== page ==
Like many of its ’90s sci-fi/action peers, Demolition Man, rides a razor’s edge between comedy and action. Where others like Judge Dredd, Barb Wire, and Tank Girl stumbled, Demolition Man succeeded by the sheer charisma of its three leads, its full-comedy vision of the future, and a smart chunk of satire straight out of Aldous Huxley’s Brave New World. Ultimately, it has a lot to say and has a ton of fun saying it.
Some 25 years after its release – it opened in the U.S. on October 8, 1993 – the the film has achieved a kind of soft cult status. (Enough so that Taco Bell and Warner Bros. teamed up for a pop-up 25th birthday celebration at Comic Con back in July.) Here are five of the reasons it’s worth taking the film out of the freezer, and revisiting San Angeles.
In the crime-ridden hellscape of 1996, only one man has the guts to face the worst criminal of all time. That’s Los Angeles Sergeant John Spartan (Sylvester Stallone), a tough-as-nails, take-no-prisoners cop who always gets the job done. The criminal in question is Simon Phoenix (Wesley Snipes), cartoonishly murderous bad guy with a capital B. When Spartan inadvertently gets some hostages killed while apprehending Phoenix, both men are cryogenically frozen only to be awoken 36 years later in the crime-free utopia of San Angeles, 2032.
Stallone was no stranger to tough-guy cop roles (and two years later he would tell us, “I am the law!”), but he cranks his performance here up to 11, deepening his snarl, adding swagger to his gait, deriding a future that wants to yank his leash even harder than the past did. Most surprising is Stallone’s comic timing, projecting mockery and irritation at a world-gone-soft. Hard to blame a guy who can’t figure out the three shells.
It’s nothing compared to Snipes’ madcap performance, though. As if director Marco Brambilla told him “go nuts” before every take, Snipes is a giddy homicidal maniac, leering, quipping, bouncing, dancing, cackling, and giving impromptu martial-arts demonstrations as he sees fit. There isn’t a bit of scenery he doesn’t chew the hell out of.
Equally impressive is Sandra Bullock‘s star-making performance as Lieutenant Lenina Huxley, one of San Angeles’ unfailingly polite police officers. Bullock’s joviality is epidemic-level infectious, and she has a screen presence and charisma that matches – and occasionally outshines – Stallone’s performance. The next year she would bring these same qualities to Speed.
In some ways, both characters are fish out of water. Spartan might be a violent brute in a too-peaceful world, but Huxley is a cop who longs for action who, when she gets it, often struggles and fails – whether it be while grappling with “murder/death/kills” in her jurisdiction or dealing with genuine human connections like physical love.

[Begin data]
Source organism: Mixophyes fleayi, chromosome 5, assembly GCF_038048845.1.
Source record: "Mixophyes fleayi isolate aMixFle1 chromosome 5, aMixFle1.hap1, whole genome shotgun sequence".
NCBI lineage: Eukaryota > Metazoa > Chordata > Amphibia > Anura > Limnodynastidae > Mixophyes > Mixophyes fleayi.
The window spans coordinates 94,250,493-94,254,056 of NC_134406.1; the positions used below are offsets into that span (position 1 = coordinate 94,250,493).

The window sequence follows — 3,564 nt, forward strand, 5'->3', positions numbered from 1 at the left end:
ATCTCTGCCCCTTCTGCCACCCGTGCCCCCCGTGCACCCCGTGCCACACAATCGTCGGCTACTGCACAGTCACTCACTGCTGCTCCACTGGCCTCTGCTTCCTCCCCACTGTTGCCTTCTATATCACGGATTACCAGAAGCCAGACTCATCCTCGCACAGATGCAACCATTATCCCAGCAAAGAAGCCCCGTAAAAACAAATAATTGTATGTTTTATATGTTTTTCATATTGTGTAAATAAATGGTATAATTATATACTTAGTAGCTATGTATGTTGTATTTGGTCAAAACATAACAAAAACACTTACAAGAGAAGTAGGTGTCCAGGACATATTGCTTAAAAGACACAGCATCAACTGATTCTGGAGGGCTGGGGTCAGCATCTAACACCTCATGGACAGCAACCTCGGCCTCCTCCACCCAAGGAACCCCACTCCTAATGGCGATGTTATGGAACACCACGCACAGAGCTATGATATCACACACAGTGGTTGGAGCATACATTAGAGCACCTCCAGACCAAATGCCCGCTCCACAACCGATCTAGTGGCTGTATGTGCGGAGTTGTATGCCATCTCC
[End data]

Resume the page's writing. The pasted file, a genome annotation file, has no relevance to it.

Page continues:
The Fifth Element is wild, sure, but its vision of 2263 isn’t that far-fetched if you think about it. McDonald’s still around. Frenetic pop stars are on the air 24/7. Compare that to Demolition Man – set only 39 years in the future upon its release. It’s a time when…
That’s a helluva lot of change in only 39 years, but not all of the changes are punchlines.
OK, so maybe not too far from reality then.
It’s no mistake that Bullock’s character is a Brave New World reference (Lenina is a major character from the book and Aldous Huxley was the writer). In that famous novel, everyone has a clearly defined place in their utopian society from the time of their “decanting” (no one is born anymore – that’s barbaric, you see). The trouble with that is even utopias contain haves and have-nots, and that disparity is enormous.
Demolition Man is no different. Want to live your life freely? Want to cuss, smoke, drink, have sex, and whatever else? Hope you’re ready to live on ratburgers in abject poverty in the sewers. Spartan and Phoenix may come from a dystopian version of the ’90s, but San Angeles’ 2032 utopia is just as hellish thanks to its sheer level of oppression.
As with most works about utopias, from Brave New World to The Giver, Demolition Man settles on the idea that the answer is balance. It’s easy to give in to fear and allow creeping restrictions in our lives. We can mistake things that constrain us as things that make us safer and freer, but there is always a cost. Human nature simply wasn’t meant to be repressed. It was meant to express itself in all its awkward and chaotic beauty.
Spartan recognizes this in his arc, as he goes from from unhinged, violent cop to balanced member of society who uplifts the repressed and ostracized. Huxley discovers the opposite, as she unburdens herself of San Angeles’ restrictions and embraces life to the fullest with adventure and romance. The key to life, happiness, and a healthy society is balance. And lots and lots of Taco Bell.
Demolition Man hit theaters on October 8, 1993.
But what do you think? Did this article give you a joy joy day? Think you know how to use the three shells? Sound off in the comments!